sister(redirected from Sisters)
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A girl or woman who has sworn loyalty to another despite not being biologically related. Sally and Rita are such good friends, you rarely see one without the other. They're blood sisters.
A female who is older than one or more of her siblings. I'll ask my older sister to help us with the move. Connie's older sister will be there on Saturday, and I'd really like you to meet her. Our neighbor Jill was like an older sister to me when I was growing up.
sisters before misters
slang Said among female friends, as a reminder that their friendship is more important than relationships/interactions with men. Come on, don't ditch us for that guy you just met! Sisters before misters!
One's younger female sibling. Yeah, I have a younger sister—her name is Jill. Bella is Johnny's younger sister.
a black person's female, black friend. Many of the top singing groups of the '60s featured soul sisters.
a timid person, usually a male. It looks like Dave is the weak sister on the team. We've got to pull together and stop playing like a bunch of weak sisters.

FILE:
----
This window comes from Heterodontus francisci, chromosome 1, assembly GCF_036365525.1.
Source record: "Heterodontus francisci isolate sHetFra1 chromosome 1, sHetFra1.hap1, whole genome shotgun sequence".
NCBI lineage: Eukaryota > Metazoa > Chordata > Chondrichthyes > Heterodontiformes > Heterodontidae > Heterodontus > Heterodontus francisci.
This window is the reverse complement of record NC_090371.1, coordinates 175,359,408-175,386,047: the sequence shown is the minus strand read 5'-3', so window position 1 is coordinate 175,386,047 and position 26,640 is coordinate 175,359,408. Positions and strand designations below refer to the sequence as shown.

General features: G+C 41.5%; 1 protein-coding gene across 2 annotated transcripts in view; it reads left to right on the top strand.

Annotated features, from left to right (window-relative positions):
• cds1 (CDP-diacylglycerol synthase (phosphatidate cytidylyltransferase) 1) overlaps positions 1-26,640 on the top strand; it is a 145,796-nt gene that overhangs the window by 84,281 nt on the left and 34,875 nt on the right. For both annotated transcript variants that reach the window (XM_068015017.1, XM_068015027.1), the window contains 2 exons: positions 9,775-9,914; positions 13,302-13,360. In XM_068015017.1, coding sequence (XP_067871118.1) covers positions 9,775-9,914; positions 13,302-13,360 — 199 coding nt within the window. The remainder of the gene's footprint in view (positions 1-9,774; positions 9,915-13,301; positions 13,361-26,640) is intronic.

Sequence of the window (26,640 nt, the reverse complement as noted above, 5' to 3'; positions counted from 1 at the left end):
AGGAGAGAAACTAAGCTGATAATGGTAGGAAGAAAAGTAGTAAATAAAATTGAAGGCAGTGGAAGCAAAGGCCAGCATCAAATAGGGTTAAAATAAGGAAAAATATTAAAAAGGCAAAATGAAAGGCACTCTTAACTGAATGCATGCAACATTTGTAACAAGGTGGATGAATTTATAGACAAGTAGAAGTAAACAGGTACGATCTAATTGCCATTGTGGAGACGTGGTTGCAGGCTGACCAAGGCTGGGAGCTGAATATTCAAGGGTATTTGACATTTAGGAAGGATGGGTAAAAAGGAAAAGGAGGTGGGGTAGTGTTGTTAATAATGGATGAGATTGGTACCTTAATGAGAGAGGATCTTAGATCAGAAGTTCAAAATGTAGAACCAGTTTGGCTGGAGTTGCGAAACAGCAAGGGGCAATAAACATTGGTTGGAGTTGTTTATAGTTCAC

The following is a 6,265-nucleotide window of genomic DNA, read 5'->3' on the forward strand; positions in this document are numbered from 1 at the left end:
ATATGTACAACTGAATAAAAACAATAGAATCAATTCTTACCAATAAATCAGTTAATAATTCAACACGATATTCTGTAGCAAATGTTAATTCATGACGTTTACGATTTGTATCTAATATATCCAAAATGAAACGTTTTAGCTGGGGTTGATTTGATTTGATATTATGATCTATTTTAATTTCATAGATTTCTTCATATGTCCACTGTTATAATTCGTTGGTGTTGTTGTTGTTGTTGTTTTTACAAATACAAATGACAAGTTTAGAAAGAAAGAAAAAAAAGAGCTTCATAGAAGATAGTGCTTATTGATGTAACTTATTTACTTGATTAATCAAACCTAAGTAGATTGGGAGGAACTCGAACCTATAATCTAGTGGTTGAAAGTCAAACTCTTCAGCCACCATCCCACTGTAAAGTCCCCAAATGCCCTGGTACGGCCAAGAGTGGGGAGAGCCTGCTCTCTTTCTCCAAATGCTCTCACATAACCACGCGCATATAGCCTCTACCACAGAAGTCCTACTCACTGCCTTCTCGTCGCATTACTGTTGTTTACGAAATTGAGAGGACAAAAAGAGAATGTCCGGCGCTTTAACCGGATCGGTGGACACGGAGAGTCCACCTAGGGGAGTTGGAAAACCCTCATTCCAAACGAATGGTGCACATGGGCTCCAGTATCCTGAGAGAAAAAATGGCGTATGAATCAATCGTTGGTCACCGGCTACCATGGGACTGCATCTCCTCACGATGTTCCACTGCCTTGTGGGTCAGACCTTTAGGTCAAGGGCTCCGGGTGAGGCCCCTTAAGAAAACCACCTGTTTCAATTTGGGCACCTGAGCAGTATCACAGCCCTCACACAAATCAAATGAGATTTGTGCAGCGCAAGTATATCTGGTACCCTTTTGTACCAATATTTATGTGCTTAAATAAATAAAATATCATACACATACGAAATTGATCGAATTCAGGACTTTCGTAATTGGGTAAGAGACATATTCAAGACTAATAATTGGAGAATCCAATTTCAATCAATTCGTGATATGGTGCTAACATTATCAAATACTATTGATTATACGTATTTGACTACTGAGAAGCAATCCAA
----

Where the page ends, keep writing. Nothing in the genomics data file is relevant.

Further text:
be (all) brothers/sisters under the ˈskinbe men/women with similar feelings, in spite of outside appearances, position, etc: Actors and politicians are brothers under the skin. They both need public approval.
1. n. a (female) friend. (Originally underworld. Sometimes a term of address.) Come here, sister. I gotta have a word with you.
2. n. a fellow sorority member. One of my sisters let me borrow her car.
3. n. a fellow feminist. We can do this thing, sisters, we can do it!
4. Go to (soul) sister.
n. a weak woman who is prone to crying. I had another sob sister in the office today. Went through half a box of tissues.
n. a black person’s female, black friend. (see also sister.) One of the soul sisters dropped by to talk.
See soul sister
n. a timid person, usually a male. Another weak sister and we’ll have to quit. We’ve got to pull together.
Someone devoted to charities, or (less charitably) a do-gooder. Originally a newspaper reporter or editor, invariably a woman, whose assignment was to produce sentimental stories and interviews that would appeal to female readers. By extension, the phrase came to mean any overly emotional person, whether male or female, especially one involved in charitable and public service efforts where sad tales of the recipients would tug on their heartstrings.